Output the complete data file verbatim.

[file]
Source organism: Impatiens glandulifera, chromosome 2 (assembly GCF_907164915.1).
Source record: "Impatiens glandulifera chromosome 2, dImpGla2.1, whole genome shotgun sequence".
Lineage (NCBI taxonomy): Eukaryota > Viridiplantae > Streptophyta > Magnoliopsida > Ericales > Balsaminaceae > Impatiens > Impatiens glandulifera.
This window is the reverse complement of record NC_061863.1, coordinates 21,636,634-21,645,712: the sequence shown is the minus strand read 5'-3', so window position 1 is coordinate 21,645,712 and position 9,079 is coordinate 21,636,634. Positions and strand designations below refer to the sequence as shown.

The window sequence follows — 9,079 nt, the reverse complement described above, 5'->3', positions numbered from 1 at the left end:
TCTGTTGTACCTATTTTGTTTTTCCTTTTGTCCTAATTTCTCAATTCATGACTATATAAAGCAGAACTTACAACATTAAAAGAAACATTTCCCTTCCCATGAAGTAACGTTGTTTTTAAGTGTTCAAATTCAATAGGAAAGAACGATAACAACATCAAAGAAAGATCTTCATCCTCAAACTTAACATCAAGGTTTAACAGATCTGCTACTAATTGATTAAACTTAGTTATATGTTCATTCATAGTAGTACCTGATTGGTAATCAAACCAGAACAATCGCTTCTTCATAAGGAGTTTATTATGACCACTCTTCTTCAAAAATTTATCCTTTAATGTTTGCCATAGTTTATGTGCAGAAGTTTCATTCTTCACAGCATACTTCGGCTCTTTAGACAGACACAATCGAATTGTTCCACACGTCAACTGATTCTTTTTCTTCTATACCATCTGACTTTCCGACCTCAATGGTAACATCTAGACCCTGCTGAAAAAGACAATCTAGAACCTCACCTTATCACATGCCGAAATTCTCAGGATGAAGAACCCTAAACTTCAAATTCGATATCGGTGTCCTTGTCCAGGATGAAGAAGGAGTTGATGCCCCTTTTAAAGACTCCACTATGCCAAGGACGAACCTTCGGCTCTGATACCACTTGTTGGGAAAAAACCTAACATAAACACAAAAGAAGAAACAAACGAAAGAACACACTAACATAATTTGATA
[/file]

Source organism: Impatiens glandulifera, chromosome 2 (assembly GCF_907164915.1).
Source record: "Impatiens glandulifera chromosome 2, dImpGla2.1, whole genome shotgun sequence".
Lineage (NCBI taxonomy): Eukaryota > Viridiplantae > Streptophyta > Magnoliopsida > Ericales > Balsaminaceae > Impatiens > Impatiens glandulifera.
This window is the reverse complement of record NC_061863.1, coordinates 21,636,634-21,645,712: the sequence shown is the minus strand read 5'-3', so window position 1 is coordinate 21,645,712 and position 9,079 is coordinate 21,636,634. Positions and strand designations below refer to the sequence as shown.

The window sequence follows — 9,079 nt, the reverse complement described above, 5'->3', positions numbered from 1 at the left end:
TCTGTTGTACCTATTTTGTTTTTCCTTTTGTCCTAATTTCTCAATTCATGACTATATAAAGCAGAACTTACAACATTAAAAGAAACATTTCCCTTCCCATGAAGTAACGTTGTTTTTAAGTGTTCAAATTCAATAGGAAAGAACGATAACAACATCAAAGAAAGATCTTCATCCTCAAACTTAACATCAAGGTTTAACAGATCTGCTACTAATTGATTAAACTTAGTTATATGTTCATTCATAGTAGTACCTGATTGGTAATCAAACCAGAACAATCGCTTCTTCATAAGGAGTTTATTATGACCACTCTTCTTCAAAAATTTATCCTTTAATGTTTGCCATAGTTTATGTGCAGAAGTTTCATTCTTCACAGCATACTTCGGCTCTTTAGACAGACACAATCGAATTGTTCCACACGTCAACTGATTCTTTTTCTTCTATACCATCTGACTTTCCGACCTCAATGGTAACATCTAGACCCTGCTGAAAAAGACAATCTAGAACCTCACCTTATCACATGCCGAAATTCTCAGGATGAAGAACCCTAAACTTCAAATTCGATATCGGTGTCCTTGTCCAGGATGAAGAAGGAGTTGATGCCCCTTTTAAAGACTCCACTATGCCAAGGACGAACCTTCGGCTCTGATACCACTTGTTGGGAAAAAACCTAACATAAACACAAAAGAAGAAACAAACGAAAGAACACACTAACATAATTTGATA